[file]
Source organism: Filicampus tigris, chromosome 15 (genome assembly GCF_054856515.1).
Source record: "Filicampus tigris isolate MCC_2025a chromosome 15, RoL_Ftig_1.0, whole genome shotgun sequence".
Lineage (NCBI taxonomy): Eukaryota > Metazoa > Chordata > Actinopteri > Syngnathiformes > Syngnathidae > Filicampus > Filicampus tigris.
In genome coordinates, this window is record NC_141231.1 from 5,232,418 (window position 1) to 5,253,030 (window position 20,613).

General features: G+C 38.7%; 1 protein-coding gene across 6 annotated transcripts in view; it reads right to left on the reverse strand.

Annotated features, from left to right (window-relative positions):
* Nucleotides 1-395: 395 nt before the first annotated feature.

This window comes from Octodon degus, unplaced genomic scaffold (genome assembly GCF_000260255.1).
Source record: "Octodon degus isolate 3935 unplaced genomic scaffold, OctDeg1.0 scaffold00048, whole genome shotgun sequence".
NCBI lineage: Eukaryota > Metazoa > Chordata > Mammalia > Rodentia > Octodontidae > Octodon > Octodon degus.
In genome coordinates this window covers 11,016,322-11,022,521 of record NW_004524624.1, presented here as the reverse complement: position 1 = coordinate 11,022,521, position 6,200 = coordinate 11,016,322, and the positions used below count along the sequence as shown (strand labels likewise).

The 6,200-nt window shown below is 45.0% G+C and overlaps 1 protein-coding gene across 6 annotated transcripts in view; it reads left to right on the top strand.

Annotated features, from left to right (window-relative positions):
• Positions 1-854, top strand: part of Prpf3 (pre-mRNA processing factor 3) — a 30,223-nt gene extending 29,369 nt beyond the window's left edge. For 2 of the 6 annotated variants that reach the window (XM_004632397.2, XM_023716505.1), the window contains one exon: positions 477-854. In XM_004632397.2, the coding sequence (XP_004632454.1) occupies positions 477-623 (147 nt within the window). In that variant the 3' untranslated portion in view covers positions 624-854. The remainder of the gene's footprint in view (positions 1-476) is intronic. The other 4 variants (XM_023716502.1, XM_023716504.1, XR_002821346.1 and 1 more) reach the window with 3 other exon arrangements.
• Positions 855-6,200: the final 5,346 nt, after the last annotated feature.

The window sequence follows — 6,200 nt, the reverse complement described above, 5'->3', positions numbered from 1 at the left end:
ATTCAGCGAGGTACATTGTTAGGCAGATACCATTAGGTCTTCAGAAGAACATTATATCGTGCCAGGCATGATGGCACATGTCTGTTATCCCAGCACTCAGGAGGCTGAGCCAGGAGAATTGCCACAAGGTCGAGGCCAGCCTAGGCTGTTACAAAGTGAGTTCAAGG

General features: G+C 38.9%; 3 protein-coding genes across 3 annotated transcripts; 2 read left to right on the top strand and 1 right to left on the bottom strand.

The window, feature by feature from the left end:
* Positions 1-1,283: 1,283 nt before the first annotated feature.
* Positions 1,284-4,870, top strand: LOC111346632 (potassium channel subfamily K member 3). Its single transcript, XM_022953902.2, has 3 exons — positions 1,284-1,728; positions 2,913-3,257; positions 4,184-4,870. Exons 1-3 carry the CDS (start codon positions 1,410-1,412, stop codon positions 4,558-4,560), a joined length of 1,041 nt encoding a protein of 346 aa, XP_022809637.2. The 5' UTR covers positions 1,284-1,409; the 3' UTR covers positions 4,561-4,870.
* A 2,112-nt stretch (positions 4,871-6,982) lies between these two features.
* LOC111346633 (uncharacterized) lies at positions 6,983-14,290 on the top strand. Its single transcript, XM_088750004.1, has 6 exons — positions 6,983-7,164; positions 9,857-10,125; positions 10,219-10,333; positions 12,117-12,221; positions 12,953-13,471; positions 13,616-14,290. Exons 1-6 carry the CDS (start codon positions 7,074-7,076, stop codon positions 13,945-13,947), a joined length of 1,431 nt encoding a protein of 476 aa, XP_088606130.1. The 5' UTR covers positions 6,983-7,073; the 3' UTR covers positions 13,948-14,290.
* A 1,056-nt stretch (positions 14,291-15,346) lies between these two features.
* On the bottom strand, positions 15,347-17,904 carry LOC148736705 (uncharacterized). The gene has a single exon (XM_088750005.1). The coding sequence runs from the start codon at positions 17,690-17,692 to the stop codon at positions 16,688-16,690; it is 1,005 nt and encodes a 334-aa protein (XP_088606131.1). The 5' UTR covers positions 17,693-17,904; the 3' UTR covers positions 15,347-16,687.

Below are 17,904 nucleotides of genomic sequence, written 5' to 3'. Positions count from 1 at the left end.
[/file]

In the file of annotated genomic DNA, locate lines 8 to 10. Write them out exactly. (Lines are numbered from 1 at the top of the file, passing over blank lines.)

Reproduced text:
This window comes from Octodon degus, unplaced genomic scaffold (genome assembly GCF_000260255.1).
Source record: "Octodon degus isolate 3935 unplaced genomic scaffold, OctDeg1.0 scaffold00048, whole genome shotgun sequence".
NCBI lineage: Eukaryota > Metazoa > Chordata > Mammalia > Rodentia > Octodontidae > Octodon > Octodon degus.